Healthy Kids - Spring 2021


very year, National Nurses Week is celebrated May 6–12, a week to honor the health care heroes who have dedicated their career to caring for others. No matter their specialty, their role, their unit or their shift, nurses are patient advocates. Bedside warriors.

Educators. Hand holders. Whether on the front line or behind the scenes, nursing professionals tackle tough issues and use critical-thinking skills to make difficult decisions. Day in and day out, often 12 hours at a time, nurses show up, step up and raise up their patients and their families in times of sickness and health. They may be officially celebrated for one week, but their dedication is on display 24 hours a day, seven days a week, 365 days a year. “Rady Children’s nurses are heroes every day— for the way they care for patients, families and each other,” says Mary Fagan, PhD, RN, NEA-BC, vice president of patient services and chief nursing officer at Rady Children’s. “With their unique blend of intelligence, skill and compassion, they support children and families through what can be some of the most challenging times of their lives. Today, in the age of COVID-19, our nurses have also demonstrated extraordinary flexibility, resilience and a willingness to do whatever it takes to care for our patients and the community.” With more than 1,900 nurses on staff at Rady Children’s, it would be impossible to highlight them all individually. We’ve selected six nurses for their excellence and their representation of the incredible diversity of roles in the nursing profession—from working in occupational health and keeping the Rady Children’s team safe, to supporting complex surgical procedures, to creating tools to better care for the Hospital’s most fragile children. “These nurses stand out for their commitment to helping others while also advancing the nursing profession,” Dr. Fagan says. With their passion, dedication and commitment to exceptional care, these six Rady Children’s nurses prove that not all heroes wear capes—in fact, many wear scrubs. “I love to watch my patients progress and grow.” For Mai Truong, RN, there is no step too small in her patients’ progress. As charge nurse in the Helen Bernardy Center for Medically Fragile Children; a skilled nursing and subacute facility for children and adolescents with multiple medical, physical and developmental delays; Truong cares for patients and families facing the most complex health challenges. Yet what she sees is not sadness—instead, she sees inspiration. “I work with long-term kids—highly vulnerable patients whose parents are often scared,” she says. “One of the things I really love is that I get to watch them progress and grow. I get to see a baby come in with a tracheostomy and a ventilator, and then three years later I get to see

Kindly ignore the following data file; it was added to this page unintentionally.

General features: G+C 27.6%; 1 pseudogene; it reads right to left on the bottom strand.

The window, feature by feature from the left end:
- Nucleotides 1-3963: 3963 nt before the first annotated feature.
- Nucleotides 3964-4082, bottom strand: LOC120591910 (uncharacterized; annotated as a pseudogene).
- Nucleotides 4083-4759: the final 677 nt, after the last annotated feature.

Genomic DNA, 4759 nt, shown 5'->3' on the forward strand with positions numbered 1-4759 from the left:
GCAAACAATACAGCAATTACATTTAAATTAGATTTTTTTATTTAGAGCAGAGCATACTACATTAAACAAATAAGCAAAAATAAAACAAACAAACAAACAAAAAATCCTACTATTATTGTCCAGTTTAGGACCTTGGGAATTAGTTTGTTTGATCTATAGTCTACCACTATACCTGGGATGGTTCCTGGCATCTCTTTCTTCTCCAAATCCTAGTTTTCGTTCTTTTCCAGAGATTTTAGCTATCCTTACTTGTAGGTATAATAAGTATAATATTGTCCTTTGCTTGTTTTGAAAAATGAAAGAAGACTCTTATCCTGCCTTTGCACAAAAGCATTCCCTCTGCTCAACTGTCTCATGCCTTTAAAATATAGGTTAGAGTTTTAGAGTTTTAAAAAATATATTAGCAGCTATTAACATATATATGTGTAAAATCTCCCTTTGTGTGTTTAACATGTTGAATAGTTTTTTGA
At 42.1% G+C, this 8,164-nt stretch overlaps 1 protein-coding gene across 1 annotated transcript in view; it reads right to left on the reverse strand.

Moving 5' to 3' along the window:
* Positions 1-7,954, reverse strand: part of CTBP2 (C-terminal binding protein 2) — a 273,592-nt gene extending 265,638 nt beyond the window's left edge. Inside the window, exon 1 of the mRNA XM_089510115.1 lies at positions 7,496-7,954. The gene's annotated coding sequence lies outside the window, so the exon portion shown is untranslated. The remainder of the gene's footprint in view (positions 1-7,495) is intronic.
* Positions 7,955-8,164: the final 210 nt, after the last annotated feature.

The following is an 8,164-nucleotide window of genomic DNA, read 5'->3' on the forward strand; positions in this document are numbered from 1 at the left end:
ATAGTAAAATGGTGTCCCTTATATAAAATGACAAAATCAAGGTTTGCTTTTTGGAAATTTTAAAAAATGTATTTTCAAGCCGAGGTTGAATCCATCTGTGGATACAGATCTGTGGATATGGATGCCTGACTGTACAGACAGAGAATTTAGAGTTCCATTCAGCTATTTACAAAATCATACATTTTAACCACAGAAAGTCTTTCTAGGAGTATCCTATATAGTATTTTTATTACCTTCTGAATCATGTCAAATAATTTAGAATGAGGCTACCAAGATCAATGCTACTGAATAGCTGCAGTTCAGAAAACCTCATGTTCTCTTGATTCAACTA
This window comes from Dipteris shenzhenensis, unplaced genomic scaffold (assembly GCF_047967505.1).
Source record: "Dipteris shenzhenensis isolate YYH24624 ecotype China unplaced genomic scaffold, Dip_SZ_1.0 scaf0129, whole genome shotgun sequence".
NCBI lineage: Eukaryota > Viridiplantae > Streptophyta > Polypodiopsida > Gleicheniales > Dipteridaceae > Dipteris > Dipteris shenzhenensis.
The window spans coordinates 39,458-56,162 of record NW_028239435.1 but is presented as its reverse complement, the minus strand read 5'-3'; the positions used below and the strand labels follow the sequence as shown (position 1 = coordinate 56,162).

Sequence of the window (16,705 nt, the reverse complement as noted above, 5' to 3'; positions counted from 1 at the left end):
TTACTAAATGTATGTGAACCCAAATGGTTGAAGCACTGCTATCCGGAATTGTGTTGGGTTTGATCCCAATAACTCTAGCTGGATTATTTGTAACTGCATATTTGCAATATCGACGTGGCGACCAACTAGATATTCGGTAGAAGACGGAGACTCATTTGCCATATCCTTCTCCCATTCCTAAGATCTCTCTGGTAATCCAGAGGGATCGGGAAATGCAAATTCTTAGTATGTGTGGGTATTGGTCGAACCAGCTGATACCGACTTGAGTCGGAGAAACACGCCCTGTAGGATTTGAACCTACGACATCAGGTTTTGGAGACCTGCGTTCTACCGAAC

MA I TRUONG , RN Charge Nurse, Helen Bernardy Center for Medically Fragile Children

them walk out and maybe even eat. To say that children are resilient doesn’t even do it justice. It’s amazing to be a part of that.” Truong has been a nurse for 12 years, nearly five at Rady Children’s. She’s currently enrolled in a master’s program in nurse leadership at University of San Diego, and is also teaching a pediatrics course for nursing students at the Hospital. “It’s my first time as a clinical instructor and I love it,” she says. “Some of the students are scared to work with kids, and I love helping them get experience in pediatric nursing. I’m proud to showcase everything Rady Children’s has to offer.” One of Truong’s recent successes is a project she initiated to improve the care of patients with gastronomy tubes, or G-tubes, which provide nutrition directly to the stomach of patients who can’t eat on their own. Used by more than 90 percent of patients at the Bernardy Center, G-tubes can cause irritation or erosion, which may require wound care, medication or even surgical revision. Truong knew there had to be a better way. The team got clothes with slots to allow easier access, got products to stabilize tubing, and created a G-tube assessment tool Truong hopes will be implemented throughout the Hospital.


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